Quickstart: Create a virtual network using the Azure portal

In this quickstart, you learn how to create a virtual network using the Azure portal. You deploy two virtual machines (VMs). Next, you securely communicate between VMs and connect to VMs from the internet. A virtual network is the fundamental building block for your private network in Azure. It enables Azure resources, like VMs, to securely communicate with each other and with the internet.

Prerequisites

Sign in to Azure

Sign in to the Azure portal.

Create a virtual network

  1. From the Azure portal menu, select Create a resource. From the Azure Marketplace, select Networking > Virtual network.

  2. In Create virtual network, enter or select this information:

    Setting Value
    Subscription Select your subscription.
    Resource group Select Create new, enter myResourceGroup, then select OK.
    Name Enter myVirtualNetwork.
    Location Select East US.
  3. Select Next: IP Addresses, and for IPv4 address space, enter 10.1.0.0/16.

  4. Select Add subnet, then enter myVirtualSubnet for Subnet name and 10.1.0.0/24 for Subnet address range.

  5. Select Add, then select Review + create. Leave the rest as default and select Create.

  6. In Create virtual network, select Create.

Create virtual machines

Create two VMs in the virtual network:

Create the first VM

  1. From the Azure portal menu, select Create a resource.

  2. From the Azure Marketplace, select Compute > Windows Server 2019 Datacenter. Select Create.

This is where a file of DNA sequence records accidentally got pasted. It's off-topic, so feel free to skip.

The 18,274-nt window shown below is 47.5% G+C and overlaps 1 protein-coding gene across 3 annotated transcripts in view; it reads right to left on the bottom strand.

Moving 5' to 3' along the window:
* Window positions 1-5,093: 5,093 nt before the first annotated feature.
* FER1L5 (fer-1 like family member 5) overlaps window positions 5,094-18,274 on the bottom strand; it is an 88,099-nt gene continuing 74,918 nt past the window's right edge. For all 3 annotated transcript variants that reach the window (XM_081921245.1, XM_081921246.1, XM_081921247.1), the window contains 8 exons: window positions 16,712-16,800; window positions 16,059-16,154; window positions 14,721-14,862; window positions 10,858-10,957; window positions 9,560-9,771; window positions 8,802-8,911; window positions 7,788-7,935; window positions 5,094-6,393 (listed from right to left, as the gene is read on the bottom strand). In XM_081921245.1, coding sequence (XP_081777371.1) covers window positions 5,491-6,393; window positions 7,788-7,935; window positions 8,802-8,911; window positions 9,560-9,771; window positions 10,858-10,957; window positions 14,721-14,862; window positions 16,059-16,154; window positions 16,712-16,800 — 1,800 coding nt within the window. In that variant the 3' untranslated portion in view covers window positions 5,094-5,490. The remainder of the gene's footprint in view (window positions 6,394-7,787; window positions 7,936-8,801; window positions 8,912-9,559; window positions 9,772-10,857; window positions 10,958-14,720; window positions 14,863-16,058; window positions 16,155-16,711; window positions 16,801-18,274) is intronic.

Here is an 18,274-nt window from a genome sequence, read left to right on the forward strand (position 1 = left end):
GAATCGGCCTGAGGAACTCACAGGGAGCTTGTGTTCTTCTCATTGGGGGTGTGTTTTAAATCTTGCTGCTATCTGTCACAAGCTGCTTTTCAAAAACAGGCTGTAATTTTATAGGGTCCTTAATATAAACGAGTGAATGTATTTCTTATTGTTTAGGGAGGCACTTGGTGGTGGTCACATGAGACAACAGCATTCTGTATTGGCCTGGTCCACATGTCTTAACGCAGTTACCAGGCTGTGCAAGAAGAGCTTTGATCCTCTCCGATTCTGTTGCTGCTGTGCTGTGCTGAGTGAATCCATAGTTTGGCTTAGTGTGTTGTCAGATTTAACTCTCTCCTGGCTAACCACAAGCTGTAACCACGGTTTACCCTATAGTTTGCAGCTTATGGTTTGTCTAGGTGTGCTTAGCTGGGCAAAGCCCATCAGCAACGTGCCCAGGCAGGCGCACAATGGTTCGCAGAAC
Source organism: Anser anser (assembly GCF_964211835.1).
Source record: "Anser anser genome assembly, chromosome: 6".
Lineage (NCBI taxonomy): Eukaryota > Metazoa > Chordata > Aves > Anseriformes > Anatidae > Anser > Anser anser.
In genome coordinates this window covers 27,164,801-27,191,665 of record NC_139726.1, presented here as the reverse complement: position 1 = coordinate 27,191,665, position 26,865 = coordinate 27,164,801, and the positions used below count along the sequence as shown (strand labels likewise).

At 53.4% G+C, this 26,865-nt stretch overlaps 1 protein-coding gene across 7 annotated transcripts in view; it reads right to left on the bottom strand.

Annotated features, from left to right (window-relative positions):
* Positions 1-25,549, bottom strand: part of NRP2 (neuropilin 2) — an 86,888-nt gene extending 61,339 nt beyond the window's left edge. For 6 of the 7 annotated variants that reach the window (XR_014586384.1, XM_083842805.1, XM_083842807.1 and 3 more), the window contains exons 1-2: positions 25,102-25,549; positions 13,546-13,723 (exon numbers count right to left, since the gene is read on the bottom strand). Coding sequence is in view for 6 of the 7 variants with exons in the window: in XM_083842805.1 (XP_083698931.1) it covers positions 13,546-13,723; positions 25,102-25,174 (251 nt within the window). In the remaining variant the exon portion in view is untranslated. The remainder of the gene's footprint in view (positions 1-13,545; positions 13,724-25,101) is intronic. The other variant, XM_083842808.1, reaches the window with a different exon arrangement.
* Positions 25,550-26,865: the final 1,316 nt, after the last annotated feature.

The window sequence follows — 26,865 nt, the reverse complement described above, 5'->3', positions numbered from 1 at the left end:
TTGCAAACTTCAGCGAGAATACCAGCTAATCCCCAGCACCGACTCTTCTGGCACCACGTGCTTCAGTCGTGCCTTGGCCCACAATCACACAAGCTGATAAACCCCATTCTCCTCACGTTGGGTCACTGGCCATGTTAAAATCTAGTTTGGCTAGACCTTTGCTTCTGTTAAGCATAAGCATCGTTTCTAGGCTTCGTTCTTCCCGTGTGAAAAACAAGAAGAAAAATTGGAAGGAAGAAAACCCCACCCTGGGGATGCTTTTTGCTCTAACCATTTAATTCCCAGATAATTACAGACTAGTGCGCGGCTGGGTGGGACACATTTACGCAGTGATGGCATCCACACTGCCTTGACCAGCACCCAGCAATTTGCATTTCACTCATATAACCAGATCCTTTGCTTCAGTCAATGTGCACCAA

3. In Create a virtual machine - Basics, enter or select this information:

    Setting Value
    Project details
    Subscription Select your subscription.
    Resource group Select myResourceGroup. You created this resource group in the previous section.
    Instance details
    Virtual machine name Enter myVm1.
    Region Select East US.
    Availability options Default to No infrastructure redundancy required.
    Image Default to Windows Server 2019 Datacenter.
    Size Default to Standard DS1 v2.
    Administrator account
    Username Enter a username of your choosing.
    Password Enter a password of your choosing. The password must be at least 12 characters long and meet the defined complexity requirements.
    Confirm Password Re-enter password.
    Inbound port rules
    Public inbound ports Select Allow selected ports.
    Select inbound ports Enter HTTP (80) and RDP (3389).
    Save money
    Already have a Windows license? Default to No.
  4. Select Next: Disks.